A UK cloud reseller that tried to fend off an unfair dismissal lawsuit by giving “knowingly untruthful” evidence to a judge has been ordered to pay more than £80,000 by the Employment Tribunal.
Employment Judge Jonathan Walters said Cloud Direct’s chief customer officer Ian Bowen was “evasive and disingenuous, i.e. less than candid and insincere,” adding in a judgement made available last month [PDF]: “Perhaps the Tribunal was being too polite.”
The judge’s wrath was sparked during a constructive unfair dismissal claim brought by Cloud Direct’s former sales manager Ben Smart. Smart quit the business after Bowen and chief exec Brett Raynes told him to accept a demotion or be “performance managed” out.
Bowen and Raynes’ constructive dismissal of Smart was “shambolic and unfair”, the tribunal ruled, awarding Smart £65,000 in compensation and a further £16,000 in legal costs.
On top of that, the Azure Expert managed service provider's chief exec happily presented falsehoods to the tribunal – to the point where Cloud Direct’s own lawyers were found to be acting on “wholly incorrect” instructions from the firm.
A gobsmacked Judge Walters said, in his latest judgment in the long-running case, that Raynes had made a written witness statement and sworn its contents were true: “Then, almost without demur and within about five minutes of cross-examination commencing and with a degree of nonchalance seldom seen by a witness of his intellect, he agreed with pretty much the whole of the alternative version of the conversation as advanced by the Claimant in his witness statement.”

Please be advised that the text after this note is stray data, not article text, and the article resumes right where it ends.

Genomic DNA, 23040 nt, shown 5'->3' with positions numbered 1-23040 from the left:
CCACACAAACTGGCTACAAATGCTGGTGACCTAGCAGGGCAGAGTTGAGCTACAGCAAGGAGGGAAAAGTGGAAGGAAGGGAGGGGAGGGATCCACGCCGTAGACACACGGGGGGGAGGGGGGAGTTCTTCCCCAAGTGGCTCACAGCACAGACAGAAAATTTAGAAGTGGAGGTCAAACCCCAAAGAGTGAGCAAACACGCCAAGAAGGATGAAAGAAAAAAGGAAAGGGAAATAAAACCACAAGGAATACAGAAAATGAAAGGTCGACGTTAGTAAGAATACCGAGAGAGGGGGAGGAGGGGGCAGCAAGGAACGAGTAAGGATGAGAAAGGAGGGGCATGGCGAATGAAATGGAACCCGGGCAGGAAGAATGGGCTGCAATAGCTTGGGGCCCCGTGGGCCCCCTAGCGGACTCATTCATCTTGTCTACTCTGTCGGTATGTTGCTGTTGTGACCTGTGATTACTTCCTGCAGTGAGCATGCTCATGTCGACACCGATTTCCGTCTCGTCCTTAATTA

Raynes’ statement was a pack of lies, the judge was saying – and the CEO himself admitted it when questioned under oath. It is rare for courts or tribunals to make such damning findings against witnesses, and it is a shame that it happened in a case involving an IT company.
‘Hopeless’ case, £80k payout, ‘fudged’ grievance
The tribunal case, which ran until January this year, could have been avoided if Raynes and Bowen hadn’t cooked up a pack of lies to justify their constructive dismissal of Smart.
Judge Walters said in the case’s final judgment: “Had one or other of them told their legal advisers the truth at the outset or at any point before giving evidence, they would have received advice that their case on unfair dismissal was hopeless.”
In August 2018, Cloud Direct was in a busy period. It had bought out a number of smaller competitors and was under pressure from investors “who knew that the company was not meeting the growth targets which had been set.” Raynes and Bowen therefore decided to get rid of their sales manager.
They summoned Smart to an “unscheduled” meeting on 13 August where he was on his own. After being offered demotion back to a bog standard salesman’s job, Smart asked what would happen if he refused to take the junior role. Bowen replied: “We will have to go down the performance route out.” Smart refused, saying his team had met all their targets for the year so far, only for Bowen to reply: “In that case it will take 48 hours to start the performance process and you will have the right to be accompanied to the meeting.”
Smart submitted a grievance about his treatment. This was investigated by a Mr Wigley, who, in the judge’s words, “fudged” it to avoid making findings “which were adverse to the senior personnel in the business”. Undeterred, Smart appealed. Finance director Jane Hall oversaw that – and the judge ruled she “had no intention of conducting a fair and proper grievance appeal”, merely siding with her bosses and wrongly dismissing the grievance.
Cloud Direct, a trading name of On Direct Business Services Ltd, failed to respond to an email from The Register seeking comment. The judgments can be found here. ®